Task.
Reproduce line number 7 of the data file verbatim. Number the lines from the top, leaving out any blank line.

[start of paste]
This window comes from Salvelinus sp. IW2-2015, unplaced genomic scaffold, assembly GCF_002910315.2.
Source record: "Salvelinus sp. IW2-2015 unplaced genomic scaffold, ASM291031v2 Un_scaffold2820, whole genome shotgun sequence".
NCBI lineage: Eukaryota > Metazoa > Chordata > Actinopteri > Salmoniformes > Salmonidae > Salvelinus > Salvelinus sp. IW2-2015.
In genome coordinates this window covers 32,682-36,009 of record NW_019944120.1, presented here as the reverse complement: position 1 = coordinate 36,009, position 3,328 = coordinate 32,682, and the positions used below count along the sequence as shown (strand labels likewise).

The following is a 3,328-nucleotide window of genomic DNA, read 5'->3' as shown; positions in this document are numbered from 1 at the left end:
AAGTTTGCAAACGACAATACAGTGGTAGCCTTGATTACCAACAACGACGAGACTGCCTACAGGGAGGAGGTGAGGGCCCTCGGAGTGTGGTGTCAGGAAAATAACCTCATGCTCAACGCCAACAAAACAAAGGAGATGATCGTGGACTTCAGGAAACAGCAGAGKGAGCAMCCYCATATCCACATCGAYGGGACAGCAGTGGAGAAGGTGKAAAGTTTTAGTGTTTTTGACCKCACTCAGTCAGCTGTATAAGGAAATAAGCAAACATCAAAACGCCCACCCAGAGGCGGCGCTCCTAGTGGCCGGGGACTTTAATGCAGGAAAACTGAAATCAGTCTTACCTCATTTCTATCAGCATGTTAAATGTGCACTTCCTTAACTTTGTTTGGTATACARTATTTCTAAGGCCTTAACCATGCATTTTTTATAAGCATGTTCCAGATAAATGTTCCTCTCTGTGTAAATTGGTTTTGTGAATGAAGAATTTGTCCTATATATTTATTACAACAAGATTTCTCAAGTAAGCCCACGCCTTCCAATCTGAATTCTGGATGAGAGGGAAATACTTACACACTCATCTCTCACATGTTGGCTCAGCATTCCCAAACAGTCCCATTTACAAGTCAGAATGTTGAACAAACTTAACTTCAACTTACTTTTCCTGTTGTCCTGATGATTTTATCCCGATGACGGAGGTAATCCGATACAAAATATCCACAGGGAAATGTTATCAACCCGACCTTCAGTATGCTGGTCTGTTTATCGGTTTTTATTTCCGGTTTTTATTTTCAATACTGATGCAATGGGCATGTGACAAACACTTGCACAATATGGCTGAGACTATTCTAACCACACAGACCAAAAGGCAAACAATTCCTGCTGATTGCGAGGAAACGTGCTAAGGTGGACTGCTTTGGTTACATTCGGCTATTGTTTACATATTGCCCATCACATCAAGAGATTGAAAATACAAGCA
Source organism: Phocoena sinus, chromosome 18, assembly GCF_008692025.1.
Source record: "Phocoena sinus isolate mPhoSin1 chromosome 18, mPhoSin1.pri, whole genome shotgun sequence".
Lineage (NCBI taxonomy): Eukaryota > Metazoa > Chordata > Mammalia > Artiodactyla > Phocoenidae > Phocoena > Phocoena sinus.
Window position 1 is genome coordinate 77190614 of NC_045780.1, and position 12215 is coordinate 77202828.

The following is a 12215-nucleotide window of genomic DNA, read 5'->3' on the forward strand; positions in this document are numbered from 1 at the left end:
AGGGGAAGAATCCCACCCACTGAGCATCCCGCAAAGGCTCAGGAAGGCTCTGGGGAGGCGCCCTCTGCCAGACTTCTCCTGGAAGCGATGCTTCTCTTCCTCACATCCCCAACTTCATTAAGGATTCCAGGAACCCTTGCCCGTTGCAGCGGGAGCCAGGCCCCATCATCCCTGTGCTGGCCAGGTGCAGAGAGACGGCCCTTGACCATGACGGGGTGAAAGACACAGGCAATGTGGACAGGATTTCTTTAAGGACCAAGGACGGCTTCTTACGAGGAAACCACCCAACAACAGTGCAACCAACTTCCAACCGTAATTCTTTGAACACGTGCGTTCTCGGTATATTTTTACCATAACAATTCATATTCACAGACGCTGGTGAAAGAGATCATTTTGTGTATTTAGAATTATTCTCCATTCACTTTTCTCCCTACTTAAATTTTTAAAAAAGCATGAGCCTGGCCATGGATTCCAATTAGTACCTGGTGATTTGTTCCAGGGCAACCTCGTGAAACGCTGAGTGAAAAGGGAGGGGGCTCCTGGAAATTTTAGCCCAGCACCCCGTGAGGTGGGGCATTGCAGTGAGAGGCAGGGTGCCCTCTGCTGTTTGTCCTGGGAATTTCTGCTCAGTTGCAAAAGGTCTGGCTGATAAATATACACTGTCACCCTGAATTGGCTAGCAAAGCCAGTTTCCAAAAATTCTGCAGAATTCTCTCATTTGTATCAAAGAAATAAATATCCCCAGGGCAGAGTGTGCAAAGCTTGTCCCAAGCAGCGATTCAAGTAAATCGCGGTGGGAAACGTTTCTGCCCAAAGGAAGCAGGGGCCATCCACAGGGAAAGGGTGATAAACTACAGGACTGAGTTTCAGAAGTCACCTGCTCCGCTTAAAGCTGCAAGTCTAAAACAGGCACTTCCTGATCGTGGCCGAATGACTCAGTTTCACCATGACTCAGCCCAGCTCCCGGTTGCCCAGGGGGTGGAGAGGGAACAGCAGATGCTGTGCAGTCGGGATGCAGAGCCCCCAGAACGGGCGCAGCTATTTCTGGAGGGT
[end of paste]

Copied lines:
Source organism: Phocoena sinus, chromosome 18, assembly GCF_008692025.1.